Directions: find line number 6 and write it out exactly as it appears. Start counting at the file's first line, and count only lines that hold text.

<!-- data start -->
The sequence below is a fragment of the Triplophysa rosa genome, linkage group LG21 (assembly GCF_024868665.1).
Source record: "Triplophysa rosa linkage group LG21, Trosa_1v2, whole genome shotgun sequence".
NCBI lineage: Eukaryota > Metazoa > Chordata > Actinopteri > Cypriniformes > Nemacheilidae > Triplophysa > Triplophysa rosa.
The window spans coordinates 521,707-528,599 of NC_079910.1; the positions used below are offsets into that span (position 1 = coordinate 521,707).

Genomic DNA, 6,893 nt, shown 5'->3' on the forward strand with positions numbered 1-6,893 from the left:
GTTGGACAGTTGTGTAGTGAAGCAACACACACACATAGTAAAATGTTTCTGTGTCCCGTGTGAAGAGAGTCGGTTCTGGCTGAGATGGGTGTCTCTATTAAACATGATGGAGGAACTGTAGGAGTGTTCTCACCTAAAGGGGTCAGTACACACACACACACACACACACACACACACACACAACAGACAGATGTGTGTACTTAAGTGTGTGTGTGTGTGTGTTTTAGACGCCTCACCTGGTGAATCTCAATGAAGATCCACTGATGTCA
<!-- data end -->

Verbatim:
GTTGGACAGTTGTGTAGTGAAGCAACACACACACATAGTAAAATGTTTCTGTGTCCCGTGTGAAGAGAGTCGGTTCTGGCTGAGATGGGTGTCTCTATTAAACATGATGGAGGAACTGTAGGAGTGTTCTCACCTAAAGGGGTCAGTACACACACACACACACACACACACACACACACACAACAGACAGATGTGTGTACTTAAGTGTGTGTGTGTGTGTGTTTTAGACGCCTCACCTGGTGAATCTCAATGAAGATCCACTGATGTCA